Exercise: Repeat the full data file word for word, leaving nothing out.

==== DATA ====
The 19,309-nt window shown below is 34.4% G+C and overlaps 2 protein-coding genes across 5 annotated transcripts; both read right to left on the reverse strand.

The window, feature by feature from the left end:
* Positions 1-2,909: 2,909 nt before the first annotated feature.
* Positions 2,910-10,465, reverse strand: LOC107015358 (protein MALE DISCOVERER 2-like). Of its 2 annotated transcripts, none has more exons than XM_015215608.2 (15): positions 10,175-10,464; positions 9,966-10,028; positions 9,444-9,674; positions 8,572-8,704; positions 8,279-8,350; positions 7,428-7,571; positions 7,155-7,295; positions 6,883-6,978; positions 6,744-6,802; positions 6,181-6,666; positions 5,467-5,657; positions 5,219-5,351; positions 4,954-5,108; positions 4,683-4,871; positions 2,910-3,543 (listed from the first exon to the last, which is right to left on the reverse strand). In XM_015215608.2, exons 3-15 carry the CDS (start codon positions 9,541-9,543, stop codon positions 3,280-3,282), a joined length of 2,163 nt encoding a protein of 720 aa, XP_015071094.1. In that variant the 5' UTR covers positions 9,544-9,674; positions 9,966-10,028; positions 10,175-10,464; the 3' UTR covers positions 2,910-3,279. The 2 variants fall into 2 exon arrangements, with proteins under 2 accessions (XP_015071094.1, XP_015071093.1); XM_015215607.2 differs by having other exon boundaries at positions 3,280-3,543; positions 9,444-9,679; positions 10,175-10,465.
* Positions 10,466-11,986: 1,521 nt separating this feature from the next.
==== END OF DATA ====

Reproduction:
The 19,309-nt window shown below is 34.4% G+C and overlaps 2 protein-coding genes across 5 annotated transcripts; both read right to left on the reverse strand.

The window, feature by feature from the left end:
* Positions 1-2,909: 2,909 nt before the first annotated feature.
* Positions 2,910-10,465, reverse strand: LOC107015358 (protein MALE DISCOVERER 2-like). Of its 2 annotated transcripts, none has more exons than XM_015215608.2 (15): positions 10,175-10,464; positions 9,966-10,028; positions 9,444-9,674; positions 8,572-8,704; positions 8,279-8,350; positions 7,428-7,571; positions 7,155-7,295; positions 6,883-6,978; positions 6,744-6,802; positions 6,181-6,666; positions 5,467-5,657; positions 5,219-5,351; positions 4,954-5,108; positions 4,683-4,871; positions 2,910-3,543 (listed from the first exon to the last, which is right to left on the reverse strand). In XM_015215608.2, exons 3-15 carry the CDS (start codon positions 9,541-9,543, stop codon positions 3,280-3,282), a joined length of 2,163 nt encoding a protein of 720 aa, XP_015071094.1. In that variant the 5' UTR covers positions 9,544-9,674; positions 9,966-10,028; positions 10,175-10,464; the 3' UTR covers positions 2,910-3,279. The 2 variants fall into 2 exon arrangements, with proteins under 2 accessions (XP_015071094.1, XP_015071093.1); XM_015215607.2 differs by having other exon boundaries at positions 3,280-3,543; positions 9,444-9,679; positions 10,175-10,465.
* Positions 10,466-11,986: 1,521 nt separating this feature from the next.